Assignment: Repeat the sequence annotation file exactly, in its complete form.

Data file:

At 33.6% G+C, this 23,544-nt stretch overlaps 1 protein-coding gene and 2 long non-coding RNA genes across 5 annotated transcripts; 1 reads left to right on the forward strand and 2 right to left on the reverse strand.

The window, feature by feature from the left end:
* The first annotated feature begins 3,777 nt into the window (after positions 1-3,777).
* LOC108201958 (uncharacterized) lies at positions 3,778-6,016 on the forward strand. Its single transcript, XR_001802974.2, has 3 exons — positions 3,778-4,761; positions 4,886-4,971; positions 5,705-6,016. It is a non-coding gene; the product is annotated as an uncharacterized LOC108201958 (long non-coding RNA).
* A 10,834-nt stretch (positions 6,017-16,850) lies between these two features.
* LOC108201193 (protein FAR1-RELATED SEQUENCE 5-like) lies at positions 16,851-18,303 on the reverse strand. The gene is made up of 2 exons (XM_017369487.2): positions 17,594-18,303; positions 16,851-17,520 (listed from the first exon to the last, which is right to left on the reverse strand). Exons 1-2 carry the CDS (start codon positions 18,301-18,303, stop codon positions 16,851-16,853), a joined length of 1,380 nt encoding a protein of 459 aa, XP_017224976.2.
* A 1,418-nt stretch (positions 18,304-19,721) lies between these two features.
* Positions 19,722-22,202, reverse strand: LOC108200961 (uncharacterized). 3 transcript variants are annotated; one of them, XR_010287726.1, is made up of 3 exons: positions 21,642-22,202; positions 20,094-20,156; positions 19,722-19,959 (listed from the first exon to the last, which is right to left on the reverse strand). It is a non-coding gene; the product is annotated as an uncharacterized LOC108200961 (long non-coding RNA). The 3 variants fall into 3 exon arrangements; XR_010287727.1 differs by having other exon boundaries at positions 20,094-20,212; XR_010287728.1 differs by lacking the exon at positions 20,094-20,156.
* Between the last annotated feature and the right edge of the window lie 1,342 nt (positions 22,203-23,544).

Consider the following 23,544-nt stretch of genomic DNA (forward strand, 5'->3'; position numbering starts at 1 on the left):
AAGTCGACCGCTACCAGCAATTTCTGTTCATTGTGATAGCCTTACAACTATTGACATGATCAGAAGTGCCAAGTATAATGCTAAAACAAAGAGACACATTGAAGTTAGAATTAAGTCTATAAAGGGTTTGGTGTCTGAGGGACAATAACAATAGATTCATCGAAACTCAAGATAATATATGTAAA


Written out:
At 33.6% G+C, this 23,544-nt stretch overlaps 1 protein-coding gene and 2 long non-coding RNA genes across 5 annotated transcripts; 1 reads left to right on the forward strand and 2 right to left on the reverse strand.

The window, feature by feature from the left end:
* The first annotated feature begins 3,777 nt into the window (after positions 1-3,777).
* LOC108201958 (uncharacterized) lies at positions 3,778-6,016 on the forward strand. Its single transcript, XR_001802974.2, has 3 exons — positions 3,778-4,761; positions 4,886-4,971; positions 5,705-6,016. It is a non-coding gene; the product is annotated as an uncharacterized LOC108201958 (long non-coding RNA).
* A 10,834-nt stretch (positions 6,017-16,850) lies between these two features.
* LOC108201193 (protein FAR1-RELATED SEQUENCE 5-like) lies at positions 16,851-18,303 on the reverse strand. The gene is made up of 2 exons (XM_017369487.2): positions 17,594-18,303; positions 16,851-17,520 (listed from the first exon to the last, which is right to left on the reverse strand). Exons 1-2 carry the CDS (start codon positions 18,301-18,303, stop codon positions 16,851-16,853), a joined length of 1,380 nt encoding a protein of 459 aa, XP_017224976.2.
* A 1,418-nt stretch (positions 18,304-19,721) lies between these two features.
* Positions 19,722-22,202, reverse strand: LOC108200961 (uncharacterized). 3 transcript variants are annotated; one of them, XR_010287726.1, is made up of 3 exons: positions 21,642-22,202; positions 20,094-20,156; positions 19,722-19,959 (listed from the first exon to the last, which is right to left on the reverse strand). It is a non-coding gene; the product is annotated as an uncharacterized LOC108200961 (long non-coding RNA). The 3 variants fall into 3 exon arrangements; XR_010287727.1 differs by having other exon boundaries at positions 20,094-20,212; XR_010287728.1 differs by lacking the exon at positions 20,094-20,156.
* Between the last annotated feature and the right edge of the window lie 1,342 nt (positions 22,203-23,544).

Consider the following 23,544-nt stretch of genomic DNA (forward strand, 5'->3'; position numbering starts at 1 on the left):
AAGTCGACCGCTACCAGCAATTTCTGTTCATTGTGATAGCCTTACAACTATTGACATGATCAGAAGTGCCAAGTATAATGCTAAAACAAAGAGACACATTGAAGTTAGAATTAAGTCTATAAAGGGTTTGGTGTCTGAGGGACAATAACAATAGATTCATCGAAACTCAAGATAATATATGTAAA